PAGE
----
Midwifery students are a vital part of our future workforce.
The Nursing and Midwifery Office, NSW Health, commissioned Exploring Student Midwives Experience (ESME) to explore how we could improve the experience of student midwives and the staff that support them.
ESME found that student midwives flourish in a supportive learning environment. It also gave us insight into the positive behaviour and experiences that help to create that environment.
Both student and registered midwives were asked how the student midwife experience could be improved.
Researchers also worked with Essentials of Care Coordinators (co-inquirers) in each of the LHDs to develop an experience-based understanding of being a student midwife.
ESME was an extensive collaboration between NSW Health and:
- University of the West of Scotland, School of Nursing and Midwifery
- Centre for Nursing and Midwifery Research, Nepean Hospital
- Western Sydney University
- South Eastern Sydney Local Health District (St George Hospital)
- Western Sydney Local Health District (Blacktown Hospital)
- Hunter New England Local Health District (John Hunter Hospital)
- Nepean Blue Mountains Local Health District (Nepean Hospital)
The ESME study was done using appreciative inquiry (AI) which is a strength-based method of developing practice.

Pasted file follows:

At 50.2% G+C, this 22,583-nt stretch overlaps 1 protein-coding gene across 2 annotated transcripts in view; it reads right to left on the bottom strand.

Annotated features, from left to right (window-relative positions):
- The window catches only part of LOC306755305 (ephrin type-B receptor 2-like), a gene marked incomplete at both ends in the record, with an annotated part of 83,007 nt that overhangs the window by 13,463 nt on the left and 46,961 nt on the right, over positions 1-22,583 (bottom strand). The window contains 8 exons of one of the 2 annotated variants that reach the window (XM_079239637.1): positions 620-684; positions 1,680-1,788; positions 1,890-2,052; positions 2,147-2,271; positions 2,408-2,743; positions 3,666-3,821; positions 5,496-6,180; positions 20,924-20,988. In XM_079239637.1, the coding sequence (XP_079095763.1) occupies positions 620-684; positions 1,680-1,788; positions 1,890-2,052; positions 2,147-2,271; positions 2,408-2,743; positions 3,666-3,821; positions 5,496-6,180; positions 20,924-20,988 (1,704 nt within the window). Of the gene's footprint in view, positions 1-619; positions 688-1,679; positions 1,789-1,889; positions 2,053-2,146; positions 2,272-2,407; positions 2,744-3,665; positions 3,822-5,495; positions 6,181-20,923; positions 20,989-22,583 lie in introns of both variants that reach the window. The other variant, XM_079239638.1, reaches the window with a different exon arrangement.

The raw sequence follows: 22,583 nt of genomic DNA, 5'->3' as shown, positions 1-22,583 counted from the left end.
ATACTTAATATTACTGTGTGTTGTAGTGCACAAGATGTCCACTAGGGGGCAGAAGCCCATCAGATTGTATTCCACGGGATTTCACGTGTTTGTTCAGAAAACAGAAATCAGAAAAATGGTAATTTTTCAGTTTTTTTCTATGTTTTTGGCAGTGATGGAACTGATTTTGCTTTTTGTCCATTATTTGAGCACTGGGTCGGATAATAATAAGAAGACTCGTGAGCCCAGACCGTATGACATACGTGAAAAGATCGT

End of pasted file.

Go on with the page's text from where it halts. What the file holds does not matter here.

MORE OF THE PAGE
Approximately 100 student and registered midwives from NSW discussed what was working well in their units in relation to learning, and how these could be built on to improve the experiences of student and registered midwives.
A model of co-creation was in place to guide the development of resources to assist in understanding the experiences of staff.
Facilitating Practice Development using Appreciative Inquiry
AI is a collaborative and appreciative change methodology (improvement methodology)
The seeds of change are in the first questions you ask (discovery)
Imagination of the staff in your setting is your greatest untapped resource (envisioning)
It assumes that in any situation, something works well, at least some of the time
The study followed the Appreciative Action Research Cycle that was developed by Professor Belinda Dewar as displayed below: